Trope it Up: Tropes That Define Romance Novels!

Posted July 18th, 2015 by in Blog, Features, Trope it Up / 25 comments

Trope it Up: Tropes That Define Romance Novels!


If you are like us here at HJ then you likely fall vigorously in love with a hot, romance novel. Today we are sharing a few tropes that defines why we love romances so much.
One of the things that I love most about today’s tropes is that they are the foundation that romance novels are known for. Most of these we all know and some we might not have thought of as a trope. For me that is what makes this post so much fun.
Are you ready?
Here goes:Tropes That Define Romance Novels!



These heroes are some of the most sought after contemporary heroes and for good reason. Whether or not you loved Christian Grey from the infamous “Fifty Shades of Grey” he caught your attention. There’s just something extra special about a wealthy man falling in love with an average woman.


For those of us that love historical fiction a rogue is a hero that is extra spicy. A titled man that has undesirable reputation until he falls for the woman of his dreams makes rogues one of my favorite tropes.


This trope might be a bit odd, but these bad boys of romance can often times be found winning over the heroine’s hearts. As the saying goes ‘there is just something about those bad boys.’


A juicy scandal can surely heat up a romance novel in any era. From spies to rogues and even to billionaires a romance trope wouldn’t be complete without a little misconduct.

Strong-willed heroines:

Lately there have been a lot of thrilling romances releasing within the industry and those include the strong-willed heroines. An independent woman who is not afraid to tell both heroes and readers exactly what she is looking for out her man, her life and even the bedroom.

Happily-Ever-After endings.

A romance trope would not be complete without HEA’S. As both a reviewer and as a reader I have come to except that each romance novel contain a happy ending. After all it just isn’t romance without a cheerful ending.


If you love Paranormal than you know why shapeshifters have made our list. Whether hero or heroine a shapeshifter character is entirely impossible to overlook. These alpha characters are known as equal for their action as they are for fiercely loving their mates.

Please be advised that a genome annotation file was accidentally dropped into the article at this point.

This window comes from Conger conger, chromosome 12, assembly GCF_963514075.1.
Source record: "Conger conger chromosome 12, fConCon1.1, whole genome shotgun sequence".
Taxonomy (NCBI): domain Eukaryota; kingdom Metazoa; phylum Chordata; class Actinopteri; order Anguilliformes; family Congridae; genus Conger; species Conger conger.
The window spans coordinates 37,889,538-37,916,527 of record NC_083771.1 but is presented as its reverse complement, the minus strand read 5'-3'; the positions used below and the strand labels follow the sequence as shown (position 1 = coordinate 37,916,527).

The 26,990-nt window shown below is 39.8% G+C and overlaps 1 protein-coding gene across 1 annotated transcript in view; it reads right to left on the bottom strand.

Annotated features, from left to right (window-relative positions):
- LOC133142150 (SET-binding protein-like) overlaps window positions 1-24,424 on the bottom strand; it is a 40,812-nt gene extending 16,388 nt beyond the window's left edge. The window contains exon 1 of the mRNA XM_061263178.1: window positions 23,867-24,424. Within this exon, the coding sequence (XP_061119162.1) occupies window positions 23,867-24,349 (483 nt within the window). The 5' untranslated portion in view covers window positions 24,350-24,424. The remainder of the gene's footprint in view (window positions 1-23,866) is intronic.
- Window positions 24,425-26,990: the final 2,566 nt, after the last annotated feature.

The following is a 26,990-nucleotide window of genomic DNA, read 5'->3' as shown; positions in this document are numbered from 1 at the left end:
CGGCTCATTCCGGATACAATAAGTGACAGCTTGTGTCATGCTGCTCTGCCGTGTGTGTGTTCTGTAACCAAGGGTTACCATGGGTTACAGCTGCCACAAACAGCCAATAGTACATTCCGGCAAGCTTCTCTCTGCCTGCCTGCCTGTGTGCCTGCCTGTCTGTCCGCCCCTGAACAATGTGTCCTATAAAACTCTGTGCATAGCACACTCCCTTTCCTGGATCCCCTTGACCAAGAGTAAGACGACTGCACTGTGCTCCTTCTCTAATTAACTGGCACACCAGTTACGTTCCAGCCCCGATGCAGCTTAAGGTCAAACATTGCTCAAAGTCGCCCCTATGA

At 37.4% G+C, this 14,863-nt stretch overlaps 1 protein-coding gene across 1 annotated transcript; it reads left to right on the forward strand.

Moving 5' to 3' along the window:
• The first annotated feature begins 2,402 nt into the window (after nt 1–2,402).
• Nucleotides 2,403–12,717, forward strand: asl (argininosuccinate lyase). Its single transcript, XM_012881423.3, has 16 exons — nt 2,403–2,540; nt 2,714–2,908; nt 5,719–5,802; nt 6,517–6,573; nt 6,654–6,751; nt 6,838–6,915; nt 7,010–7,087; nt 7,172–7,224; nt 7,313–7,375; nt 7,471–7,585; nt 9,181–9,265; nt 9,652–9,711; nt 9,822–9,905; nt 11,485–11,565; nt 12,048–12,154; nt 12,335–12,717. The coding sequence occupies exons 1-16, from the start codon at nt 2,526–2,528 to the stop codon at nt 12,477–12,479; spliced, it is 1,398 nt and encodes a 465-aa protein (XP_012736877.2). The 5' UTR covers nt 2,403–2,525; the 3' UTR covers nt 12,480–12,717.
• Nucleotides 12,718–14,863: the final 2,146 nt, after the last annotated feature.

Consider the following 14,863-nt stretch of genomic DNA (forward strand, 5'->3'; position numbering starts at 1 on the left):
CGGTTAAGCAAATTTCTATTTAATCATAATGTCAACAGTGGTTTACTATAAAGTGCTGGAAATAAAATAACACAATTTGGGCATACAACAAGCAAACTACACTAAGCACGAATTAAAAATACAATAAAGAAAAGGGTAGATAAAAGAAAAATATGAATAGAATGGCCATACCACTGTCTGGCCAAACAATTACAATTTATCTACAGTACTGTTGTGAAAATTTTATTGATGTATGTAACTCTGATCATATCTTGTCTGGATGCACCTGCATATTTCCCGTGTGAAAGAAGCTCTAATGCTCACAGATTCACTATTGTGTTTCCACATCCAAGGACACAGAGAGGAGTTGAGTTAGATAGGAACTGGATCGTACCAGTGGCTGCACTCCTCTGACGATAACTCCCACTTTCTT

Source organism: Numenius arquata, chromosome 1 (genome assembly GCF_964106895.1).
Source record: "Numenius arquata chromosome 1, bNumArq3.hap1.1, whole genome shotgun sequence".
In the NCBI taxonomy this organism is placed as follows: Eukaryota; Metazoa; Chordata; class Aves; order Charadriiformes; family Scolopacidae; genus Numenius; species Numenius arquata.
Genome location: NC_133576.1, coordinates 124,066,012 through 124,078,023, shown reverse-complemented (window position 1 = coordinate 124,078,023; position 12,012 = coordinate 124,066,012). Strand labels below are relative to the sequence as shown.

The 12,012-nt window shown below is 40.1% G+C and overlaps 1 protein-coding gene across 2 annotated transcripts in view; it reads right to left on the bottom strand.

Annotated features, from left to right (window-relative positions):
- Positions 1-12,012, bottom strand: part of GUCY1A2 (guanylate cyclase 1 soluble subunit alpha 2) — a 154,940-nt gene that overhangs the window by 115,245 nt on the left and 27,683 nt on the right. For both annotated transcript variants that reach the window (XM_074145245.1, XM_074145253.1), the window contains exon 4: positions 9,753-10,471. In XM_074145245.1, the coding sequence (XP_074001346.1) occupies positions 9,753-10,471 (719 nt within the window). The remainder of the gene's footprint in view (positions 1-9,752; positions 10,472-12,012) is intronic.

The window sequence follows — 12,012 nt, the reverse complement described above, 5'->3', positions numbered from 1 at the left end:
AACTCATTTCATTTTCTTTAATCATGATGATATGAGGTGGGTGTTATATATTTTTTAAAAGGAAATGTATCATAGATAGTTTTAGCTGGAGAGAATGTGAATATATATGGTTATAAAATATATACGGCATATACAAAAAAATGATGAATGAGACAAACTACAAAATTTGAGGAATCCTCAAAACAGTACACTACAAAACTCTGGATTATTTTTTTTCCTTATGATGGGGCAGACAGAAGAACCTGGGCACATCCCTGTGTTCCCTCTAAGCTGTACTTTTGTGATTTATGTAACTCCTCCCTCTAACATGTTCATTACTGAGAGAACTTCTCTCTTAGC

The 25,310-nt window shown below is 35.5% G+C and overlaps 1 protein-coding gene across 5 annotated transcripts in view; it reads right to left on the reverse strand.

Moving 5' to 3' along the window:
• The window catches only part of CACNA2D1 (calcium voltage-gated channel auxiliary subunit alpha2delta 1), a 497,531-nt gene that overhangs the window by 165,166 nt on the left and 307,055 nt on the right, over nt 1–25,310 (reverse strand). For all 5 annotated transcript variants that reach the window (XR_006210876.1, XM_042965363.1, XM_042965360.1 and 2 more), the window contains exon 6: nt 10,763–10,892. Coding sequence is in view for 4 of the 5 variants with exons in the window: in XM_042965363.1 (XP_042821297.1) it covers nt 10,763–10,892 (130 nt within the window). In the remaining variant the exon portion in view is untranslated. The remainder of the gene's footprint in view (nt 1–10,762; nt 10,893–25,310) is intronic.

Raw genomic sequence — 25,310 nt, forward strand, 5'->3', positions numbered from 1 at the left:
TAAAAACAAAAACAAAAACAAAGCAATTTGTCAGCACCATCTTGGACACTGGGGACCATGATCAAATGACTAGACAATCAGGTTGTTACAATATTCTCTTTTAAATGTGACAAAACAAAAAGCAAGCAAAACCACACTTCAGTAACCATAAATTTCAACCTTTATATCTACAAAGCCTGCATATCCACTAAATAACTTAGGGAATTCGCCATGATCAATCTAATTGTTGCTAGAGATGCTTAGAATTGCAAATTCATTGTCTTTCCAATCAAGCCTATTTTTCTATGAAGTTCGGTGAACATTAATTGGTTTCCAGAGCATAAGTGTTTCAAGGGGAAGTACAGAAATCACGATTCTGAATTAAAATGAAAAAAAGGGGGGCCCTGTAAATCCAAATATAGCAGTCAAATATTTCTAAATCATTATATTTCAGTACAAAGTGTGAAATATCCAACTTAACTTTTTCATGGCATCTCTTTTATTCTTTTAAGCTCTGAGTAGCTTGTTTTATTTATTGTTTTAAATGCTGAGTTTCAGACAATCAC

A hard working hero meets the open range is something to surely sweat over and the cowboys of today’s western authors are of no exception.

Sensual scenes:

Let’s face it a romance novel would not complete nor romantic until there is a love scene exchanged between the characters. Whether tamed or erotic these sensual scenes can make a romance novel feel complete.

 Which of these tropes are your favorites? If not listed, what is the trope that you find defines a romance novel?
Let us know!






25 Responses to “Trope it Up: Tropes That Define Romance Novels!”

    • Sara @HarlequinJunkie

      ITSAPROGRESSION, we all fall victim to auto correct… unless you are the exception to the rule?
      HJ is a friendly place for like minded booklovers and we would like to keep it the same. Please check in all snark at the door. Thanks.

      • itsaprogression

        I had a big long reply my tablet just ate for lunch. Instead I’ll just say, apologies, I am a copy editor by trade. I find multiple errors in published documents, whether online or in book format very disconcerting.

        Question though about the word trope. I’ve always thought of it as a plot device, not necessarily in terms of the generic HEA. When I pick up a category romance, it’s because I know it’s going to be a HEA. Now it might be a friends to lovers or a reconciliation type theme (my favorites), but that couple best be riding off into the sunset together at the end of the book. 😉

        I guess it just depends how broad your definition of the word trope is?

        • Sara @HarlequinJunkie

          ITSAPROGRESSION, readers don’t think in terms of “plot device”. So I guess yes, “trope” does have a broader definition depending if you are an editor/author or just a reader.

  1. elisabethhobbes

    I love the enemies to lovers trope. Also as I write historicals I find the underdog hero winning the wealthier or higher class heroine more interesting than the powerful man winning the lower class heroine as he has to work harder.

  2. BSBbabe

    Definitely cowboys. But I also like reunited lovers whether it be former spouses, high school sweethearts or reunions between one-night stands.

  3. Leanna

    Second chance romances. I am reading one right now A Match made on Main Street by Olivia Miles.